What these anecdotes display is “Atlanta”’s ability to properly address social issues by sometimes depicting real everyday situations and sometimes flipping those concepts over on themselves. This, again, is reflective of the observant nature of the cast of characters. In providing these intellectuals with odd, crud and culture-bending situations, justice or not, a much larger and articulate picture is painted about what is really going on.

Despite “Atlanta”’s countless strengths such as cast, dialogue, symbolism and cinematography, the most important — and truly the coolest — is representation. “Atlanta” is unapologetically black in a historically white industry and is reaching audiences of all backgrounds. Also, while many shows about marginalized communities use their premise as sort of a gimmick, “Atlanta” succeeds in accuracy and tells intricate stories through the black lens. To simplify, “Atlanta” does not parade blackness around for others to observe from their own view, but rather puts the audience into the black experience. One of the most exciting ways “Atlanta” does this is, of course, through the soundtrack, which features almost exclusively black artists.

As the show follows a rapper and his cousin manager, Atlanta appropriately has an extremely high rap representation. This newest episode alone features Tay-K’s on the run anthem “The Race.” Larger rappers like Kodak Black and Gucci Mane are also featured and proper homage is given to Atlanta icons Outkast in the finale to season one. “Atlanta” also finds proper backgrounds in genres outside of rap, by including artists such as Kamasi Washington and Curtis Mayfield on the roster too. The most memorable moment of representation is undoubtedly the Migos cameo. It comes as a celebratory moment of reflection for the city of Atlanta, as the city’s biggest musical success ever is featured and even shown selling drugs as a throwback to what funded the start of their career. These references to black culture provide satisfying nods to the people that understand them and, more importantly, expose a larger audience to the amazing things that it has to offer. Much like how a rap sample leads listeners to go back and find the sample’s origin, “Atlanta” is showcasing an exciting culture and, hopefully, leading others to explore it more.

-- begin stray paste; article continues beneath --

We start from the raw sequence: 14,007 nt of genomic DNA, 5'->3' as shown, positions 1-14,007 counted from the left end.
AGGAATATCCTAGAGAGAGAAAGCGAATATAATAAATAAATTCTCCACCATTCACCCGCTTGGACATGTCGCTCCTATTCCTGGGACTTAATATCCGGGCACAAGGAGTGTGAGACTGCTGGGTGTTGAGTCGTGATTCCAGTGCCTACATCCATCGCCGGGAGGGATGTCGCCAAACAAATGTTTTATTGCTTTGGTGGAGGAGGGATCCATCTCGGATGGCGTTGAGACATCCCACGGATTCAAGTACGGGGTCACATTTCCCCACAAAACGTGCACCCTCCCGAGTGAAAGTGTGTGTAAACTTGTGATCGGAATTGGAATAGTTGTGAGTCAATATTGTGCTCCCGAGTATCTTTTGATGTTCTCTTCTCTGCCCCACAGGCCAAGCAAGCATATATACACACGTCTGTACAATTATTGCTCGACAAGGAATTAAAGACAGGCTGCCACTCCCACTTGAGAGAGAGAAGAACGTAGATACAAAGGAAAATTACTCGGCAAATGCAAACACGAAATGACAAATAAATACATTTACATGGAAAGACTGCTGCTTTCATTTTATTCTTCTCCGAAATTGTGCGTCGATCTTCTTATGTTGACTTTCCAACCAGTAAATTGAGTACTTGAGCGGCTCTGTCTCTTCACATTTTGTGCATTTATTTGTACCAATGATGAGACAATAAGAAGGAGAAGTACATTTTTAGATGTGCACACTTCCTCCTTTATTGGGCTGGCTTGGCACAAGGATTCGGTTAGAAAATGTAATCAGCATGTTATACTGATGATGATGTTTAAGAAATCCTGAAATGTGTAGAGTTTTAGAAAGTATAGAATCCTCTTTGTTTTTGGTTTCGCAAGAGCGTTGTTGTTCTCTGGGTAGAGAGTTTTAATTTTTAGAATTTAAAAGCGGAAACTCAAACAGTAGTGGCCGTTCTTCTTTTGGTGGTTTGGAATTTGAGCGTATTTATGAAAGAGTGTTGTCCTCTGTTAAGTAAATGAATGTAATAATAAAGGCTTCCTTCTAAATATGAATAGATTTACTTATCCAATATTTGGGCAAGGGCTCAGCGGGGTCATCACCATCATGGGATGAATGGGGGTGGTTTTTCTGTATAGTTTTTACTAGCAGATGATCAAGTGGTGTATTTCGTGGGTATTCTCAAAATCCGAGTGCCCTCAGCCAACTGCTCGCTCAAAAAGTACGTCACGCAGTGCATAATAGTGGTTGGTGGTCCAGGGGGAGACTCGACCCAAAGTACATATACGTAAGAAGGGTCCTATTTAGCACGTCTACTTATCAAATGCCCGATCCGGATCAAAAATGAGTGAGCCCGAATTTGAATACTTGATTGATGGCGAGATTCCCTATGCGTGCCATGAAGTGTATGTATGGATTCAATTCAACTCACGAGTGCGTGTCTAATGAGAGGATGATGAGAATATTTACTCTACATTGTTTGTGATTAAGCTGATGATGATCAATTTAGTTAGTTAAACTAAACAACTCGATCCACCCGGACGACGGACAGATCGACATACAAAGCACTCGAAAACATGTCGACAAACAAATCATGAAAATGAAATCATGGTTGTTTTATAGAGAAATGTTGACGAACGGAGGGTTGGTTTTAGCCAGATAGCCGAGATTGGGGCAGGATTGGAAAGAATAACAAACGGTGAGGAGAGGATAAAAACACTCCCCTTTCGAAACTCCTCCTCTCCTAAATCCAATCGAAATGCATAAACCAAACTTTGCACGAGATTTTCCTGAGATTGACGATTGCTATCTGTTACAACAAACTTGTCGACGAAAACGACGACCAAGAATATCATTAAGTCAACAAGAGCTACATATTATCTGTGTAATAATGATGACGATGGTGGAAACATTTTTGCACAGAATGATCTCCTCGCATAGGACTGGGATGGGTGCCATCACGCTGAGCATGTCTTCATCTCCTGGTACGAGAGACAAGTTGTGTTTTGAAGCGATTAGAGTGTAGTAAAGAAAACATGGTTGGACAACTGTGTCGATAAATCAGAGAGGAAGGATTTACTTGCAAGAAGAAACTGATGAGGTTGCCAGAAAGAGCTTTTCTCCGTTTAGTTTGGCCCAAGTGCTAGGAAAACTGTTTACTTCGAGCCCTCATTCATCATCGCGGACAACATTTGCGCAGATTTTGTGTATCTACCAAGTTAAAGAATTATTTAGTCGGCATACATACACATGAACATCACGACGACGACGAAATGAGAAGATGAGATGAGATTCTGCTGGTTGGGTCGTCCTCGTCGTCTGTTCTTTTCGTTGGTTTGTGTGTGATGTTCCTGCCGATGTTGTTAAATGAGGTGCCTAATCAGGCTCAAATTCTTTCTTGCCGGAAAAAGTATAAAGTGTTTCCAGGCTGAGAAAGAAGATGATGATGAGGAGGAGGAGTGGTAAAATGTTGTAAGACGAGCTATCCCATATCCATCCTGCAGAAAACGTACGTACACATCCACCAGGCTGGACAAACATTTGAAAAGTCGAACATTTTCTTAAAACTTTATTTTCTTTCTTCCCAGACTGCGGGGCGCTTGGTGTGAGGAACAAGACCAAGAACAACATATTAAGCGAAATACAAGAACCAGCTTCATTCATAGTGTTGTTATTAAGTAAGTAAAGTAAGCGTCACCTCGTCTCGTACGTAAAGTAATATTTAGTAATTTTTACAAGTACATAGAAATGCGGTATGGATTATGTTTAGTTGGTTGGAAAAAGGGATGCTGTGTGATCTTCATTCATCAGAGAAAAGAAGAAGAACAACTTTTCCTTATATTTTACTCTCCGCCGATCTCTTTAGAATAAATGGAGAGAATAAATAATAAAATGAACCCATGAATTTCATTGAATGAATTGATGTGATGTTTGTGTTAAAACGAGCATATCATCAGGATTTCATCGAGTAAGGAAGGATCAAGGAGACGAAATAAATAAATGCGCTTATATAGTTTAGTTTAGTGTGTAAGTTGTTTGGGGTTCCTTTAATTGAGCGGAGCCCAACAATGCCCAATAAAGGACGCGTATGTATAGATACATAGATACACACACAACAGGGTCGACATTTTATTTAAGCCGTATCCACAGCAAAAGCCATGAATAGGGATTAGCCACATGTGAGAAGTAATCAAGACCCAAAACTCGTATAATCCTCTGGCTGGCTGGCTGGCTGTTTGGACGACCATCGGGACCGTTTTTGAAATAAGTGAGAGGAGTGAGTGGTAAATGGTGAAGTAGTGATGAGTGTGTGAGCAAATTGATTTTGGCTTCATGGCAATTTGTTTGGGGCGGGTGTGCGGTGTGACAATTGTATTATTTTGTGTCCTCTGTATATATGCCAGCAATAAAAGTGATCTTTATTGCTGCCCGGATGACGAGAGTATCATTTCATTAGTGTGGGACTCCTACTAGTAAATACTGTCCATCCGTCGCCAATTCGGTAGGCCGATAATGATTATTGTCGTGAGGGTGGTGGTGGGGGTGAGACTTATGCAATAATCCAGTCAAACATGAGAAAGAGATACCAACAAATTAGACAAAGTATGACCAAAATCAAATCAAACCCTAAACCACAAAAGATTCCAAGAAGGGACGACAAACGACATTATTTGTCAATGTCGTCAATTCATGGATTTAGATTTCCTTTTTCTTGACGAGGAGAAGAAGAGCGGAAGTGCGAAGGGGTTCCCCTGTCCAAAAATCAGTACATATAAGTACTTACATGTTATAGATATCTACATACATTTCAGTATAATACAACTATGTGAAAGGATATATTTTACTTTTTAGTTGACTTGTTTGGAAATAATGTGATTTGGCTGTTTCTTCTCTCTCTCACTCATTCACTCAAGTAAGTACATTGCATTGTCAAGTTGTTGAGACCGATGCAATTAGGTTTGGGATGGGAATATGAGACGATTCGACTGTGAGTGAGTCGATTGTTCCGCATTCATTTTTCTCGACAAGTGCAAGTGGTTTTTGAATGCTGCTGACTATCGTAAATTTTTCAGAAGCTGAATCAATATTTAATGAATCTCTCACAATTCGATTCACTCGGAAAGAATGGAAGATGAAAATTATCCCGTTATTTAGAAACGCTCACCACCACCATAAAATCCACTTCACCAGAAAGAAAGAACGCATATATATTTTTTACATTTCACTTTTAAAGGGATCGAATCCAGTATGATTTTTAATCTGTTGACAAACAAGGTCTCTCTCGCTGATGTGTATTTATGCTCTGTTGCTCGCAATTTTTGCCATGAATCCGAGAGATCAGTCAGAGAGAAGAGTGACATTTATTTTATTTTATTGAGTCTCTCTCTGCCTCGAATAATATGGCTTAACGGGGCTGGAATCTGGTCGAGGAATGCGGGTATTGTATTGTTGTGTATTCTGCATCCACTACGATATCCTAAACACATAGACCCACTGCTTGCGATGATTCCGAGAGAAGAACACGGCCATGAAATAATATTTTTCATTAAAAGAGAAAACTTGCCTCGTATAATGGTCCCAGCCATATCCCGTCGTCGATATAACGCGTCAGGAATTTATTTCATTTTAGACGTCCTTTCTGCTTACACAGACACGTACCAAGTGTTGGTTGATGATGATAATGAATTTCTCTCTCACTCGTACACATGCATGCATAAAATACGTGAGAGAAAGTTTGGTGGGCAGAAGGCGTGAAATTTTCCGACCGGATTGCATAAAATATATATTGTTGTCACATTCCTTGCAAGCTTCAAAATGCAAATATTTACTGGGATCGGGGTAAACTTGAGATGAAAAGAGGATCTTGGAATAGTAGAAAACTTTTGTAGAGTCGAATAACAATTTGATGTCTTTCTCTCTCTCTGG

“Atlanta” is nothing like any TV show the world has ever seen before. It is more real and more black than any show has ever been. It takes risks, it immerses the audience and it speaks huge volumes in brief moments. It has, in a little over a year, done wonders for black culture, shedding light on semi-hidden issues and taking what we thought we knew about race and turning it on its head. Through introspection and criticism, “Atlanta” makes us as viewers tackle real world issues head on. This amazingly complex, weird and intelligent creation from Glover shows a world of potential for the future of the artist. He may not be the one to save our divided world, but he can definitely tell us where to start.